Gymnopilus aeruginosus. Gymnopilus aeruginosus, also known as the Magic Blue Gym, is a mushroom which grows in clusters on dead wood and wood chip mulch.
It is widely distributed and common in the Pacific Northwest. It has a rusty orange spore print and a bitter taste and contains the hallucinogen psilocybin. It was given its current name by mycologist Rolf Singer in 1951. Description Cap The cap is (2) 5 – 15 cm (23) across, convex with an incurved margin and expands to broadly convex to almost plane in age. Gills Spores Spores are 6—9 µm by 3.5—4.5 µm and have no germ pore. Gymnopilus viridans. Description Habitat and formation Gymnopilus viridans is found growing cespitose on coniferous wood from June to November.
Gymnopilus purpuratus. Gymnopilus purpuratus is mushroom which grows in clusters on dead wood, pig dung and wood chip mulch.
It is widely distributed and has been recorded in Argentina, Australia, Chile, the UK and Germany. It has a rusty orange spore print and contains the hallucinogen psilocybin. A chemical analysis done by Jochen Gartz found that this species contains 0.34% psilocybin, 0.29% psilocin and 0.05% baeocystin.  Description The cap ranges from 1.5 to 6 cm across, is convex to obtuse, and is reddish brown with a dry scaly surface which is sometimes cracked in age.
Gymnopilus luteus. Gymnopilus luteus also called the "Yellow Gymnopilus" is a widely distributed mushroom of the Eastern United States, it contains the hallucinogens psilocybin and psilocin.
Often mistaken for Gymnopilus junonius. Gymnopilus luteoviridis. Gymnopilus luteoviridis is a widely distributed mushroom of the Eastern United States that contains the hallucinogens psilocybin and psilocin.
Description Habitat and formation Gymnopilus luteoviridis is found growing gregarious to cespitose on oak stumps and hardwoods from August to November. Gymnopilus luteofolius. Gymnopilus luteofolius, also known as Yellow-Gilled Gymnopilus is a large and widely distributed mushroom which grows in dense clusters on dead hardwoods and conifers.
It has a rusty orange spore print and a bitter taste. It contains the hallucinogen psilocybin. Systematics Gymnopilus luteofolius was first described as Agaricus luteofolius by Charles Horton Peck in 1875. It was renamed Pholiota luteofolius by Pier Andrea Saccardo in 1887, and was given its current name by mycologist Rolf Singer in 1951.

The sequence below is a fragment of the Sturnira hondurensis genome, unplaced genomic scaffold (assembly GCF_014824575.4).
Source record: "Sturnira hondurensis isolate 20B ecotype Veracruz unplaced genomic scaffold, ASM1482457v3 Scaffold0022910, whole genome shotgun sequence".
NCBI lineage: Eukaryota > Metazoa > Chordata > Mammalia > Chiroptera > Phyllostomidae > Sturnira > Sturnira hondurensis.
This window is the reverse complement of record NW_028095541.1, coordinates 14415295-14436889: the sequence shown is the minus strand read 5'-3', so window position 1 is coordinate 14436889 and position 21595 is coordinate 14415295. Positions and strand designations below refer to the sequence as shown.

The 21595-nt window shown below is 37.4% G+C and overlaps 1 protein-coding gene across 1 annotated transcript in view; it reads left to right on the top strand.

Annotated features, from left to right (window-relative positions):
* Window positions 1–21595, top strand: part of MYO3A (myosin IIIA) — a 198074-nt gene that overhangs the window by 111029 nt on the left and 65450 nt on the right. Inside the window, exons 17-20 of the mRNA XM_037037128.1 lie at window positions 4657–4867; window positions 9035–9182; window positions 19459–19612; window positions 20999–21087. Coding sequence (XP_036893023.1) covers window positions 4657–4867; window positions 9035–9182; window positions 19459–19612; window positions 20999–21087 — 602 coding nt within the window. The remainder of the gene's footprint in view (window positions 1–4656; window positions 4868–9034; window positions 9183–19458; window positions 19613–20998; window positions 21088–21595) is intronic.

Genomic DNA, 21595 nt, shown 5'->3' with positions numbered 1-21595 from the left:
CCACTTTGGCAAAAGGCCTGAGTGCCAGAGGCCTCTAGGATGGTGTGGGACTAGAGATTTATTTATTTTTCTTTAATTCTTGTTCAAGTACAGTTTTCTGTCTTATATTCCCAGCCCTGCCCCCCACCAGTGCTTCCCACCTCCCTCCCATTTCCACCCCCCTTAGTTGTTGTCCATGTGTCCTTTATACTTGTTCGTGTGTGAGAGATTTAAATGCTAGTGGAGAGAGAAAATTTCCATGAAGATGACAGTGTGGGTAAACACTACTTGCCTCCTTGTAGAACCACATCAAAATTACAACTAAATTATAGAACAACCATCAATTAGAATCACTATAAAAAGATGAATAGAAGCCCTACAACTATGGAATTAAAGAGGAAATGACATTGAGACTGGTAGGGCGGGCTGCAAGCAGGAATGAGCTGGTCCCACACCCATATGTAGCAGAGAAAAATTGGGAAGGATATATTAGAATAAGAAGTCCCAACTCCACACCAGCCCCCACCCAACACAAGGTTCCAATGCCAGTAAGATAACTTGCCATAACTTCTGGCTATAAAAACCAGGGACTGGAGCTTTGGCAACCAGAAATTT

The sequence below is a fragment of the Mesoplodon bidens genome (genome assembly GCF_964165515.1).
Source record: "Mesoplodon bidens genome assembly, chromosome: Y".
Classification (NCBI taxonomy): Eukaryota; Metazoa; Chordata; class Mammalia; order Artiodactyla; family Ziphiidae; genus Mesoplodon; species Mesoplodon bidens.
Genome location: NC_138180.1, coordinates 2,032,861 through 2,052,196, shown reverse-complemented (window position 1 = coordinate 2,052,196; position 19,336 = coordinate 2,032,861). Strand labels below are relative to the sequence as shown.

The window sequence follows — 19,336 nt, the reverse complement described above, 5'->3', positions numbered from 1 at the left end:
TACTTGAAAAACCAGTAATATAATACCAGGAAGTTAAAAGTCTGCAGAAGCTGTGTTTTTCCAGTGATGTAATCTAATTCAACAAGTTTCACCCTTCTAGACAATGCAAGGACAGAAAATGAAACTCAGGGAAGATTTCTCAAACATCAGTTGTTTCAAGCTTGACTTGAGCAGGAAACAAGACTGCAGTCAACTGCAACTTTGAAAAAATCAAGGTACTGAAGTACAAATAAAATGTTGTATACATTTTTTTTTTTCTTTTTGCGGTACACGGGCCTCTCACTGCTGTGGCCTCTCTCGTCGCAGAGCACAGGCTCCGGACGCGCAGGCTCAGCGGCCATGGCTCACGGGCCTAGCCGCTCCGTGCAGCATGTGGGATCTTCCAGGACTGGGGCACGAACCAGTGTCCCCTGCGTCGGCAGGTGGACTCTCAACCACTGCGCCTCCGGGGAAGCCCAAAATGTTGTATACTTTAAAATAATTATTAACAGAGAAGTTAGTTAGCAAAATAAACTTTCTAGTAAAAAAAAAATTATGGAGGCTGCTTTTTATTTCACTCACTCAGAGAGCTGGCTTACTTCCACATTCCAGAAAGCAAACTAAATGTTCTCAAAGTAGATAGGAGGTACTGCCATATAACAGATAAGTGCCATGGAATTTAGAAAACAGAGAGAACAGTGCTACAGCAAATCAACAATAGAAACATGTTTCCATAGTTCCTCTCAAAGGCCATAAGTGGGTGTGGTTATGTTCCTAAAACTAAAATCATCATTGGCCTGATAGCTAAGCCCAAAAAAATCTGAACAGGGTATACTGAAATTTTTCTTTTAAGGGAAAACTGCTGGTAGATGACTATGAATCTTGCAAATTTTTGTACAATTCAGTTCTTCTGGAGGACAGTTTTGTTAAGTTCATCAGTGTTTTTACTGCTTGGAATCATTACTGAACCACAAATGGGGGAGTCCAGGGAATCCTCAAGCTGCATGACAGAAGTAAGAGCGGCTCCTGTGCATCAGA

Gymnopilus liquiritiae. Description Cap: 2 – 8 cm in diameter; initially convex, becoming nearly plane to nearly umbonate in age, dry, smooth, rusty brown to orange color, margin even, at length striatulate (with marked by small lines, grooves or ridges), cracking slightly in age, flesh pale yellow to pale orange.Gills: Close to crowded; broad, edges fimbriate, yellowish or pale orange, eventually orange; sometimes with reddish brown spots.Spore Print: Rusty brown.Stipe: (1)3 – 7 cm long; (2)3 — 8(10) mm thick; more or less equal, or tapering in either direction; sometimes slightly, even to off-center; smooth or finely fibrous; whitish to pale orange; yellowish or rusty colored mycelium at the base of the stalk.
No partial veil.Taste: BitterOdor: Mild or sometimes like raw potatoesMicroscopic features: Spores 7 — 8.5(10) x 4 — 5.5 µm, elliptical; pleurocystidia (inconspicuous), cheilocystidia, pileocystidia and caulocystidia present. Gymnopilus junonius. Gymnopilus junonius is a species of mushroom in the family Cortinariaceae.
Commonly known as laughing gym, laughing Jim, or the spectacular rustgill, this large orange mushroom is typically found growing on tree stumps, logs, or tree bases. Some subspecies of this mushroom contain the hallucinogenic compound psilocybin. Taxonomy This species was formerly known as Gymnopilus spectabilis, or Pholiota spectabilis v. junonia (Fr.) Gymnopilus braendlei. Gymnopilus braendlei is a species of agaric fungus that contains the hallucinogens psilocybin and psilocin. It was originally collected by mycologist Charles Horton Peck as Flammula braendlei in the District of Columbia near Washington (1902).